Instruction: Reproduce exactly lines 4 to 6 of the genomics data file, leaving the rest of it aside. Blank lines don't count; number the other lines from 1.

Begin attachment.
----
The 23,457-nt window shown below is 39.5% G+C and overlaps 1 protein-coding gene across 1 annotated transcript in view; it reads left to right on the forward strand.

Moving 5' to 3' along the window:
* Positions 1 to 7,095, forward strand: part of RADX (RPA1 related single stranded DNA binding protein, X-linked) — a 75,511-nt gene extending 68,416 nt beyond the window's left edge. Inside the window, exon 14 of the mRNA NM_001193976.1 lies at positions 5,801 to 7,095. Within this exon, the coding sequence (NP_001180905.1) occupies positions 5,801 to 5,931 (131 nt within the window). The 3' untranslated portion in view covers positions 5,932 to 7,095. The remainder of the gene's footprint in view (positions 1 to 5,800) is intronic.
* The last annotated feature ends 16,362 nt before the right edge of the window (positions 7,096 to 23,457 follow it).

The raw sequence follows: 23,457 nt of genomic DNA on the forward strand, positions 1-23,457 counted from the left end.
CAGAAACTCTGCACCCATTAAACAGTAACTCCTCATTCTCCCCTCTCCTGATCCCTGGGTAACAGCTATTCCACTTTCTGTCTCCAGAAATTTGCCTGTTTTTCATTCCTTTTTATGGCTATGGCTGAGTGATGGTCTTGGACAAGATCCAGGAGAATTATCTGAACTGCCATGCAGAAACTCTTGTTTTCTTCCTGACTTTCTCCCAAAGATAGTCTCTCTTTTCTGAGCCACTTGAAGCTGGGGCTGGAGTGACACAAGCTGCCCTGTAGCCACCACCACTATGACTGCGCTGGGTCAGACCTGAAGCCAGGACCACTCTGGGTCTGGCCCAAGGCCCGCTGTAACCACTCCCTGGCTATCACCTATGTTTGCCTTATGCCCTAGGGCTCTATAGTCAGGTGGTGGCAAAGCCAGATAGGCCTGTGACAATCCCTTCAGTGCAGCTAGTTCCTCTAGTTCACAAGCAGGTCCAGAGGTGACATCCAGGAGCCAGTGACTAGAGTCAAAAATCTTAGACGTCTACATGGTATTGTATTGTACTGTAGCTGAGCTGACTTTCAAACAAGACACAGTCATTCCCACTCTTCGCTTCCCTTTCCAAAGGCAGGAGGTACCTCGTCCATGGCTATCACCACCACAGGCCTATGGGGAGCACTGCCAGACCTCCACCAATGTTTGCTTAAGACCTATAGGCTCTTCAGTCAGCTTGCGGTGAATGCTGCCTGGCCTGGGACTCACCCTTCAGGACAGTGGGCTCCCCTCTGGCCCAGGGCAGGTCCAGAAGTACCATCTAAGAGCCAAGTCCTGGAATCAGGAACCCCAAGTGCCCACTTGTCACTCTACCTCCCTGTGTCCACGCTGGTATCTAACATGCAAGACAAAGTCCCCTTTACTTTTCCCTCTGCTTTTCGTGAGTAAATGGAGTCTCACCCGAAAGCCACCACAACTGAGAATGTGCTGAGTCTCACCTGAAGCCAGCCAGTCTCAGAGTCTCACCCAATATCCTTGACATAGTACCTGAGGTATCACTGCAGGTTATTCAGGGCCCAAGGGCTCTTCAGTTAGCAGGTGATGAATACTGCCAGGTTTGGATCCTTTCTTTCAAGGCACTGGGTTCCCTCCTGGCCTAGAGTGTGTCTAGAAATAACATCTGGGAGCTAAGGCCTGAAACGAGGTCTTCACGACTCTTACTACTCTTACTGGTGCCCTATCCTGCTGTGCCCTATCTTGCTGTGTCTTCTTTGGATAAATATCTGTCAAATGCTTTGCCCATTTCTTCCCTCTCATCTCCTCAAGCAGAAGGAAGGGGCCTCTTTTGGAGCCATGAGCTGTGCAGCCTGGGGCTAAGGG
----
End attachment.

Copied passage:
* The last annotated feature ends 16,362 nt before the right edge of the window (positions 7,096 to 23,457 follow it).

The raw sequence follows: 23,457 nt of genomic DNA on the forward strand, positions 1-23,457 counted from the left end.
CAGAAACTCTGCACCCATTAAACAGTAACTCCTCATTCTCCCCTCTCCTGATCCCTGGGTAACAGCTATTCCACTTTCTGTCTCCAGAAATTTGCCTGTTTTTCATTCCTTTTTATGGCTATGGCTGAGTGATGGTCTTGGACAAGATCCAGGAGAATTATCTGAACTGCCATGCAGAAACTCTTGTTTTCTTCCTGACTTTCTCCCAAAGATAGTCTCTCTTTTCTGAGCCACTTGAAGCTGGGGCTGGAGTGACACAAGCTGCCCTGTAGCCACCACCACTATGACTGCGCTGGGTCAGACCTGAAGCCAGGACCACTCTGGGTCTGGCCCAAGGCCCGCTGTAACCACTCCCTGGCTATCACCTATGTTTGCCTTATGCCCTAGGGCTCTATAGTCAGGTGGTGGCAAAGCCAGATAGGCCTGTGACAATCCCTTCAGTGCAGCTAGTTCCTCTAGTTCACAAGCAGGTCCAGAGGTGACATCCAGGAGCCAGTGACTAGAGTCAAAAATCTTAGACGTCTACATGGTATTGTATTGTACTGTAGCTGAGCTGACTTTCAAACAAGACACAGTCATTCCCACTCTTCGCTTCCCTTTCCAAAGGCAGGAGGTACCTCGTCCATGGCTATCACCACCACAGGCCTATGGGGAGCACTGCCAGACCTCCACCAATGTTTGCTTAAGACCTATAGGCTCTTCAGTCAGCTTGCGGTGAATGCTGCCTGGCCTGGGACTCACCCTTCAGGACAGTGGGCTCCCCTCTGGCCCAGGGCAGGTCCAGAAGTACCATCTAAGAGCCAAGTCCTGGAATCAGGAACCCCAAGTGCCCACTTGTCACTCTACCTCCCTGTGTCCACGCTGGTATCTAACATGCAAGACAAAGTCCCCTTTACTTTTCCCTCTGCTTTTCGTGAGTAAATGGAGTCTCACCCGAAAGCCACCACAACTGAGAATGTGCTGAGTCTCACCTGAAGCCAGCCAGTCTCAGAGTCTCACCCAATATCCTTGACATAGTACCTGAGGTATCACTGCAGGTTATTCAGGGCCCAAGGGCTCTTCAGTTAGCAGGTGATGAATACTGCCAGGTTTGGATCCTTTCTTTCAAGGCACTGGGTTCCCTCCTGGCCTAGAGTGTGTCTAGAAATAACATCTGGGAGCTAAGGCCTGAAACGAGGTCTTCACGACTCTTACTACTCTTACTGGTGCCCTATCCTGCTGTGCCCTATCTTGCTGTGTCTTCTTTGGATAAATATCTGTCAAATGCTTTGCCCATTTCTTCCCTCTCATCTCCTCAAGCAGAAGGAAGGGGCCTCTTTTGGAGCCATGAGCTGTGCAGCCTGGGGCTAAGGG